Thursday, August 16, 2007

Milton Friedman the Statistician

Interesting letter by Milton Friedman to George Stigler, quoted by Stigler's son, Stephen Stigler.

Dear George:

Many thanks for your (no) progress report. Sorry though not too surprised at your report of squabbling. The variability about the mean seems remarkably small - one university faculty, even the best, is pretty much like another.

Two points occurred to me that might be useful to you - though probably neither is since both are on the rational rather than practical level. Both are perhaps directed at Kozelka more than the others.

1. Sequential analysis has, as you know, been declassified. Both theory & applications will appear in some form or other in the near future. Its main application has been in industry, as you know. I would have rather special competence to teach sequential, &, if I came to Minnesota, Minnesota could be one of the first to reveal the secret weapon to an eager public.

2. As you know, I have been working on a manual on sampling inspection for the Navy. In that connection, I’ve had a chance to learn a good bit about quality control & acceptance inspection. It has occurred to me that business schools have been missing a golden opportunity. Quality control & the like have been monopolized by engineering schools. Largely as a result, I think, it has been very poorly developed along rather arbitrary and simple lines. It seems clear, however, that it pretty definitely involves economic considerations as well as technical considerations. It’s a rather nice economic problem to try to figure, only for one example, what kind of an OC curve a business firm ought to buy; or what multiple of σ they should use in setting control limits. Technical considerations do enter in - statistical & engineering. But they are, like in other economic problems, simply given data. The field could accordingly be developed at least as well in a business school as a branch of business management as in an engineering school. The business school that first takes it up, & gets someone to develop it along economic lines could, I think, make a killing.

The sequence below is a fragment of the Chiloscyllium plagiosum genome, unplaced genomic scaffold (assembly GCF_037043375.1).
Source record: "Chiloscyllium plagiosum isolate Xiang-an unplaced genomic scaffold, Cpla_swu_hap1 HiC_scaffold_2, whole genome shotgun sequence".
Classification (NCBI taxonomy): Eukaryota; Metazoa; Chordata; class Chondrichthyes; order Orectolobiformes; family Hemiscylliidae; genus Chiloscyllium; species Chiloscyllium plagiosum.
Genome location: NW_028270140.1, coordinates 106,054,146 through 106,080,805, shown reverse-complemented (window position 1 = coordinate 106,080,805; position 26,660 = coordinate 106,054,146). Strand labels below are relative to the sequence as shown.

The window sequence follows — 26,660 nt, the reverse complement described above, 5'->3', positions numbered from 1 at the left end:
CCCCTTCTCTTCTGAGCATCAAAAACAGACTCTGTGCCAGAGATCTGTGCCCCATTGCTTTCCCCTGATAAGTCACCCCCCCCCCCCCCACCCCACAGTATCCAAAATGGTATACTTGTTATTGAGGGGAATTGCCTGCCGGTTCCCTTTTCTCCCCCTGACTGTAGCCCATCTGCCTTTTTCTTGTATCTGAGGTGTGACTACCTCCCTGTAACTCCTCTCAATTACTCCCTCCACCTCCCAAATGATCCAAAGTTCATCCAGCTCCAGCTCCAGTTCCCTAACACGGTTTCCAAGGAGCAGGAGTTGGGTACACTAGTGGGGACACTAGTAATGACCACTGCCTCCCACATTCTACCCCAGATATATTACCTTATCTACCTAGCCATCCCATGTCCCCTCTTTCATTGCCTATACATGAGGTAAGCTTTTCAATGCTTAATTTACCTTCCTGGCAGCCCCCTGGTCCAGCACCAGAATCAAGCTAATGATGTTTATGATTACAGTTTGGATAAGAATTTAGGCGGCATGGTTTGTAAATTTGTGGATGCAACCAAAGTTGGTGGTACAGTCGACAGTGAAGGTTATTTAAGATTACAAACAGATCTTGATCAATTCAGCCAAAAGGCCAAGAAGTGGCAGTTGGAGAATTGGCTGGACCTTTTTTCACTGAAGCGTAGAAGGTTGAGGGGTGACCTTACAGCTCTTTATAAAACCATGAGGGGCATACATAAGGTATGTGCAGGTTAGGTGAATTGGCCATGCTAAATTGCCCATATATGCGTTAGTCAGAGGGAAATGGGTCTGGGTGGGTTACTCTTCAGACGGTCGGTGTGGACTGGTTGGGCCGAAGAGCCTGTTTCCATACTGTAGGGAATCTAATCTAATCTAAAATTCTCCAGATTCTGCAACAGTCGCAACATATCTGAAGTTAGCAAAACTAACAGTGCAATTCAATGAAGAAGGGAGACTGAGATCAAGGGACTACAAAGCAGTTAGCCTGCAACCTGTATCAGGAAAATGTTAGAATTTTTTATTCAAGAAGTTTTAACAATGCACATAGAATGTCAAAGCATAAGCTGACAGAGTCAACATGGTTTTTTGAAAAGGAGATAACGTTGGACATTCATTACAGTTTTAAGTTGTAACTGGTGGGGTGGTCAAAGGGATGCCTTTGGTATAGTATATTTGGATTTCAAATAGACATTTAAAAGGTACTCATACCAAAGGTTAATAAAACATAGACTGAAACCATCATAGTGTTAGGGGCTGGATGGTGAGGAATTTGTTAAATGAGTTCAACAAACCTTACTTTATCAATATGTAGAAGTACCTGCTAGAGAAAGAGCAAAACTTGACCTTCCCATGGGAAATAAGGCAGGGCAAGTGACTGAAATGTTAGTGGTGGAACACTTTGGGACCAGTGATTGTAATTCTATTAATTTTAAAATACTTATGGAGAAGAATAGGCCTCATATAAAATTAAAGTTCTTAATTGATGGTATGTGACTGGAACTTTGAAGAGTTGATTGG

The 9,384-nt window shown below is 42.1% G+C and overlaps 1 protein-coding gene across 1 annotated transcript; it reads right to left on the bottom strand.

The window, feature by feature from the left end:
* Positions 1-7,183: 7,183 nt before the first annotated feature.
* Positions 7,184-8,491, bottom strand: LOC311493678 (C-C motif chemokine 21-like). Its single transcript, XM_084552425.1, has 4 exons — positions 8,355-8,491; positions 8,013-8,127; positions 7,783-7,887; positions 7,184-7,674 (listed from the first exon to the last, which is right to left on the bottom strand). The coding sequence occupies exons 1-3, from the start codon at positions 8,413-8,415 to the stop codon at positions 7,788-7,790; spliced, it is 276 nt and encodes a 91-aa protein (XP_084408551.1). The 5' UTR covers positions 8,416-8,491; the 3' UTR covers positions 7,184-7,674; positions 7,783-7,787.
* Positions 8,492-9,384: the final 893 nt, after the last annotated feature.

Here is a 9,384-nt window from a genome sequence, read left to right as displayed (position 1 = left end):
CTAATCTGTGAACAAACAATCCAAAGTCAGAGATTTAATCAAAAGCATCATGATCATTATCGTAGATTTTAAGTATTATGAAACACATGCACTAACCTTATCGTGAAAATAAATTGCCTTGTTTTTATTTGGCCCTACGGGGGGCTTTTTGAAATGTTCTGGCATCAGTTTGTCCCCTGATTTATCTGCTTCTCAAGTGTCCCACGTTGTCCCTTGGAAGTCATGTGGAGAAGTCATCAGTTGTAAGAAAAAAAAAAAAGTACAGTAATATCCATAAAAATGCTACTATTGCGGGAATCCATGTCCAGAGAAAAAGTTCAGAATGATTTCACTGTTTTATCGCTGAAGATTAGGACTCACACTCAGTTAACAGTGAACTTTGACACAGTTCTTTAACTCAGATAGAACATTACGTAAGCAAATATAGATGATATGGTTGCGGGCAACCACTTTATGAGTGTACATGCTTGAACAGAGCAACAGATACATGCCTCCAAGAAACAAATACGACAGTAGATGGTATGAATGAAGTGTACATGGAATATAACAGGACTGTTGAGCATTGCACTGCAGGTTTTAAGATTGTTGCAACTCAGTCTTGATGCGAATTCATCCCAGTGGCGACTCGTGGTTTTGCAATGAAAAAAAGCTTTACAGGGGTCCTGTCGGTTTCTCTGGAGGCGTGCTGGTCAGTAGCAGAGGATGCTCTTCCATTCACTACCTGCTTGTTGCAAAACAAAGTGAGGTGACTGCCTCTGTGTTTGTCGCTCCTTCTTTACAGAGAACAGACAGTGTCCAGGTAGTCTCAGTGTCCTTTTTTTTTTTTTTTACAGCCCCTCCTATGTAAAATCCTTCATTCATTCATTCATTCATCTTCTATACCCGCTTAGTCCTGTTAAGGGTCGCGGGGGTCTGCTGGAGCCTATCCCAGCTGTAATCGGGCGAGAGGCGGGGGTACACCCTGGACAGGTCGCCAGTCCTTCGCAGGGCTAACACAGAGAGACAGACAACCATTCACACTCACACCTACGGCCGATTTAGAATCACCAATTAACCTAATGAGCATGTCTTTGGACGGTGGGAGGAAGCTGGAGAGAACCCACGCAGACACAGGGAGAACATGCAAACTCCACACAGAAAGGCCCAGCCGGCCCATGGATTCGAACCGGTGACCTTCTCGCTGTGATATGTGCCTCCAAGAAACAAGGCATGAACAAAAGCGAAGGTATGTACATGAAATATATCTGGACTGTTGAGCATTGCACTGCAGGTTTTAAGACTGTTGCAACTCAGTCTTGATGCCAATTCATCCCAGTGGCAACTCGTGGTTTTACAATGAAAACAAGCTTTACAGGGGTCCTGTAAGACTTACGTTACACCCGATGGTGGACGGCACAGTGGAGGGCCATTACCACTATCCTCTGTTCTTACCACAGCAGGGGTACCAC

I have developed some interest in the problem & would not be adverse to giving a quarter course or so in it. At the same time, it is obviously not something I would have any interest in for any long period. Consequently, I should just as soon not be committed to working in the field.

If you think, however, that it is the kind of consideration that might cut some weight, I would have no objection to your using it.

The first point, on sequential, you might well know of your own accord. The second is a bit more ticklish. If you want to attribute it to me, you might say I mentioned it in conversation - or something like that. You will know better than I how to put it, though.

Nothing much new on the New York front. As you know, a possible fight is brewing
between Fry & us over sequential applications.

How’s the family? Our’s is fine.

Many thanks,

Friedman, Milton (1992). Do old fallacies ever die? Journal of Economic Literature
Hotelling, Harold, and Margaret Richards Pabst (1936). Rank correlation and tests of significance involving no assumption of normality. Annals of Mathematical Statistics

Stigler, Stephen M. (1999). Statistics on the Table.
Thomas Bayes's Bayesian Inference
Who Discovered Bayes's Theorem?
The Dark Ages of Probability in England: The Seventeenth Century Work of Richard Cumberland and Thomas Strode
Francis Galton's Account of the Invention of Correlation
Thomas Bayes's Bayesian Inference
Gauss and the Invention of Least Squares

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